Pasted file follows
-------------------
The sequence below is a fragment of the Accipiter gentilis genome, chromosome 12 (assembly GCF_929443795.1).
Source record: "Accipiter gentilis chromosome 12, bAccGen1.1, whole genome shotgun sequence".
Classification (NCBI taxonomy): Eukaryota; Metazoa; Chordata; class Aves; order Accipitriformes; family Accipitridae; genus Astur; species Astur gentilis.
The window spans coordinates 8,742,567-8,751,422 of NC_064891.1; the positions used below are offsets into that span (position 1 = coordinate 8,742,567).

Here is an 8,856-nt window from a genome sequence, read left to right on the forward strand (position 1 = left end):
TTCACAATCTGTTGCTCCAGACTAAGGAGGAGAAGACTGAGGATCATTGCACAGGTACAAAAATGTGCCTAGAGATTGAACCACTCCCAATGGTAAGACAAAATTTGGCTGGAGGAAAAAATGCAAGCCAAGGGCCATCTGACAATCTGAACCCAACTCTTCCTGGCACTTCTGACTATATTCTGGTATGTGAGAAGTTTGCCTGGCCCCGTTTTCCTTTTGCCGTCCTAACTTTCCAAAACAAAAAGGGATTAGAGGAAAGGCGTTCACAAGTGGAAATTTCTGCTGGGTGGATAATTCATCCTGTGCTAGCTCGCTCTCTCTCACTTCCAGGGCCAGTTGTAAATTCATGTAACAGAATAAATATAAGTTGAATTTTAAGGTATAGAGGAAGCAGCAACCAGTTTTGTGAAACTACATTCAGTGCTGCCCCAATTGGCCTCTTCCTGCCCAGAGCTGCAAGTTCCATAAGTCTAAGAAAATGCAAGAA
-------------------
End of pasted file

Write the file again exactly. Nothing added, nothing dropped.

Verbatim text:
The sequence below is a fragment of the Accipiter gentilis genome, chromosome 12 (assembly GCF_929443795.1).
Source record: "Accipiter gentilis chromosome 12, bAccGen1.1, whole genome shotgun sequence".
Classification (NCBI taxonomy): Eukaryota; Metazoa; Chordata; class Aves; order Accipitriformes; family Accipitridae; genus Astur; species Astur gentilis.
The window spans coordinates 8,742,567-8,751,422 of NC_064891.1; the positions used below are offsets into that span (position 1 = coordinate 8,742,567).

Here is an 8,856-nt window from a genome sequence, read left to right on the forward strand (position 1 = left end):
TTCACAATCTGTTGCTCCAGACTAAGGAGGAGAAGACTGAGGATCATTGCACAGGTACAAAAATGTGCCTAGAGATTGAACCACTCCCAATGGTAAGACAAAATTTGGCTGGAGGAAAAAATGCAAGCCAAGGGCCATCTGACAATCTGAACCCAACTCTTCCTGGCACTTCTGACTATATTCTGGTATGTGAGAAGTTTGCCTGGCCCCGTTTTCCTTTTGCCGTCCTAACTTTCCAAAACAAAAAGGGATTAGAGGAAAGGCGTTCACAAGTGGAAATTTCTGCTGGGTGGATAATTCATCCTGTGCTAGCTCGCTCTCTCTCACTTCCAGGGCCAGTTGTAAATTCATGTAACAGAATAAATATAAGTTGAATTTTAAGGTATAGAGGAAGCAGCAACCAGTTTTGTGAAACTACATTCAGTGCTGCCCCAATTGGCCTCTTCCTGCCCAGAGCTGCAAGTTCCATAAGTCTAAGAAAATGCAAGAA